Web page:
It was also wonderful to smell the salty air and be in the humid environment once again. When we work in barangays (villages) along the coast, we are assisting many fisherfolk. One day we went out on a boat to visit a seaweed farming project on another island. I’ve loved getting out on the water and visiting our projects. I learned more about aqua culture components of our project on this trip.
The Canadian Government First Secretary to the Philippines and their program officer joined me in visiting our projects during this trip. World Renew’s Director of Disaster Response and Rehabilitation, Ken Kim, and I first met with them at the Canadian Embassy on Wednesday, January 25th, where we also had the opportunity to meet the Canadian Ambassador to the Philippines, John Holmes. With such a generous $1.7 million contribution to World Renew from the Canadian government, they are naturally following the project.
I was able to attend part of a two day mud-crab culture training. To provide additional income, World Renew is strengthening alternative livelihoods, one of which is to grow crabs in and among the mangroves offshore. The Plandico Fisherfolk Association are receiving technical training from the South East Asia Fisheries Development Centre’s Aquaculture Department. I am thrilled that the knowledge from 3 doctors with expertise in aquaculture were able to share their knowledge with those in a rural community that would not usually get to go to university and have this opportunity. It is so empowering to bring education to this level.
On the first day, they received technical training about the crab industry, types of hatchery operations, standards, and site selection and preparation. On day two, there was practical training on nursery management, including feed formulation, and how to work with 3 types of crabs to determine which ones will be most adaptable to the area.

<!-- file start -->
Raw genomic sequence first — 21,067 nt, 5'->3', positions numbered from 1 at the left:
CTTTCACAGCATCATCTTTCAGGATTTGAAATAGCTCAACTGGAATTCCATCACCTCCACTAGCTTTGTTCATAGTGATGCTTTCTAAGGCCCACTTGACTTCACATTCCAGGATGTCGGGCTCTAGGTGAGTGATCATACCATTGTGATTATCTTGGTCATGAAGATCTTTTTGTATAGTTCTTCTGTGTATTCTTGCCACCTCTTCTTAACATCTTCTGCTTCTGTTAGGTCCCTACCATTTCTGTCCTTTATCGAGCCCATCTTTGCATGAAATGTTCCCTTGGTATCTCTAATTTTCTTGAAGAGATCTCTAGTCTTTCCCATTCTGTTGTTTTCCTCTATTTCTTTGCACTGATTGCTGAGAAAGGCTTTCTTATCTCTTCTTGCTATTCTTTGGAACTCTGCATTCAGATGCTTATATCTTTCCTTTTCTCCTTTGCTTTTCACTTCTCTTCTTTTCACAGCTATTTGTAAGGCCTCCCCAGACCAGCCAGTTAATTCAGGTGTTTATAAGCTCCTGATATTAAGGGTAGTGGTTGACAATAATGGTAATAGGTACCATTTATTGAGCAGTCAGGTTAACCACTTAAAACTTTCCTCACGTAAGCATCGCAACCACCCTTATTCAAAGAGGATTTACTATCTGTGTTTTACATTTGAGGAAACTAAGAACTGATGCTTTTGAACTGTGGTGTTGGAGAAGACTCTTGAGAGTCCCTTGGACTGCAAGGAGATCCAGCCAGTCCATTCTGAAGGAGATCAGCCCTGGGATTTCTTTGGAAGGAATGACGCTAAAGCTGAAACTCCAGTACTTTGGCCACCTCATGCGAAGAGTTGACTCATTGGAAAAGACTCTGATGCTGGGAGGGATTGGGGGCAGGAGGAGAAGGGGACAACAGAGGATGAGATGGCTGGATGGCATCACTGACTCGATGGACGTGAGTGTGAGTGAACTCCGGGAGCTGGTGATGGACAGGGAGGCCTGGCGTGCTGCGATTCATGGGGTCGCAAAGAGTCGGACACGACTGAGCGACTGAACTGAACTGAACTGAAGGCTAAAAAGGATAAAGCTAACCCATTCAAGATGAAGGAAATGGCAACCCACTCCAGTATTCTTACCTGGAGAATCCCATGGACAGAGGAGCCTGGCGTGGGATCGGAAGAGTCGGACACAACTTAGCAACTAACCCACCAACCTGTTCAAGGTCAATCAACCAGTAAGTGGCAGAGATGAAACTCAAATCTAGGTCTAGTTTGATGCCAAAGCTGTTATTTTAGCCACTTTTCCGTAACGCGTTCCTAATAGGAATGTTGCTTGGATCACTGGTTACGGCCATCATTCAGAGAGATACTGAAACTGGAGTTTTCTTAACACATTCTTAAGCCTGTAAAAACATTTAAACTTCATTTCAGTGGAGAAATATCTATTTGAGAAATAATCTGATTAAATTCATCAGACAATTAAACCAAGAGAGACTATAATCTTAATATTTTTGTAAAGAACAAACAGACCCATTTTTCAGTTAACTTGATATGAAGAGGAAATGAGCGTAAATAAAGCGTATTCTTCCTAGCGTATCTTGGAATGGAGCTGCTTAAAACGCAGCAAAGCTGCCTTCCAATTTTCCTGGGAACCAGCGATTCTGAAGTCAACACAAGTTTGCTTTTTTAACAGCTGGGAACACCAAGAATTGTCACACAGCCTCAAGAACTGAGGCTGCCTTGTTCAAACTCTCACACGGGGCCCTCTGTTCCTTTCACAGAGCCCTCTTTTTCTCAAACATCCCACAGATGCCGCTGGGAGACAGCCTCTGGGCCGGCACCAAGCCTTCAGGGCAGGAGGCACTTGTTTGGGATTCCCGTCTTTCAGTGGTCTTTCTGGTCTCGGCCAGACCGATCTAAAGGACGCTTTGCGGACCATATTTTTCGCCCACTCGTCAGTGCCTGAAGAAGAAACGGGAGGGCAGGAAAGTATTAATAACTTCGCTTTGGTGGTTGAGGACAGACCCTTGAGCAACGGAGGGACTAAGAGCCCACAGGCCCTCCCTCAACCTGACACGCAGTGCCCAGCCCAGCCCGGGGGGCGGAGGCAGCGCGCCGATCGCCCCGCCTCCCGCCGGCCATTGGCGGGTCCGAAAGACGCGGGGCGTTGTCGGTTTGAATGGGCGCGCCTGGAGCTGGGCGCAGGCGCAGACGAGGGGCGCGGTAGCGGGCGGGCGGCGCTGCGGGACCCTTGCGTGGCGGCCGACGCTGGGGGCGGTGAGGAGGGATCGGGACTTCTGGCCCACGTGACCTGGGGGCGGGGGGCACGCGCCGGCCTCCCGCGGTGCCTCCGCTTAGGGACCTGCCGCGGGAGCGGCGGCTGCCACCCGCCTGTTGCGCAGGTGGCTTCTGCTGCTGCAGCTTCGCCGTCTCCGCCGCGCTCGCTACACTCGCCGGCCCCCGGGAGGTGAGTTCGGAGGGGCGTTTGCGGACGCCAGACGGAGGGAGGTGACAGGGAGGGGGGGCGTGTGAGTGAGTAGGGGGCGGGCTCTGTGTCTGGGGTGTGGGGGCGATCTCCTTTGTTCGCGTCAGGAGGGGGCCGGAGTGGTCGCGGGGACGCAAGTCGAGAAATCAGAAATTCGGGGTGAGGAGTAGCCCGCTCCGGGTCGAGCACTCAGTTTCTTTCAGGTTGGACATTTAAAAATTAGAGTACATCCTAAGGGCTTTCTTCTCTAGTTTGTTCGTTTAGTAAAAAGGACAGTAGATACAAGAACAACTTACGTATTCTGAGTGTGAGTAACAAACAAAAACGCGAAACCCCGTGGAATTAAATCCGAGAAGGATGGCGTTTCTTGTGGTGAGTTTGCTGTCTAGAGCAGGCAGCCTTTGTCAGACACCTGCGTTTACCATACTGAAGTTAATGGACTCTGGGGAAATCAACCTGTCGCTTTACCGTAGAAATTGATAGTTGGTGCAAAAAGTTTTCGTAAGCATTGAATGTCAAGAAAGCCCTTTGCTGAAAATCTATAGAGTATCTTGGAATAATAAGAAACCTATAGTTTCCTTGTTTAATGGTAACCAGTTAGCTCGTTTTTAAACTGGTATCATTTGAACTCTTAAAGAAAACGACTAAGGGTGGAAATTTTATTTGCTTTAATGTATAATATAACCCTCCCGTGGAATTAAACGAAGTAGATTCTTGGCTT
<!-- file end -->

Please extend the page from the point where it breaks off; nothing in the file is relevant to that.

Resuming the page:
This is the Pladico Fisherfolk Association, meeting together for the two days of training. Next to me in the red shirt is a very lively 85 year old woman who is also participating. She was quite committed to being able to do this.
It was wonderful to be recognized by some of the beneficiaries in Plandico who received permanent typhoon resistant houses from us in previous projects. After Typhoon Haiyan, World Renew constructed 1392 typhoon resistant houses across three islands: Panay, Leyte and Samar.
This is Namette Barcelona, 38 years old. She and her husband Ruben have 5 sons. They shared that they have lived now 2 years in their house.
“We are very happy to have such a strong house,” she shared. “When another typhoon came, it did not bother us because it is a strong house.”
Mr. Barcelona fractured one side of his leg during an accident, so it is difficult for him to work like he did before. However, he is still able to work in the oyster culture that World Renew has helped to rehabilitate. In fact, he is the secretary of the oyster association where they are taught to grow oysters in a more productive method that is less harmful to the environment.
Thank you to our Christian Reformed Church family, Global Affairs Canada, Canadian Lutheran World Relief, Presbyterian World Service & Development, and the Board of Special Needs (Bijzondere Noden) of the Reformed Churches of the Netherlands for helping to make this project possible.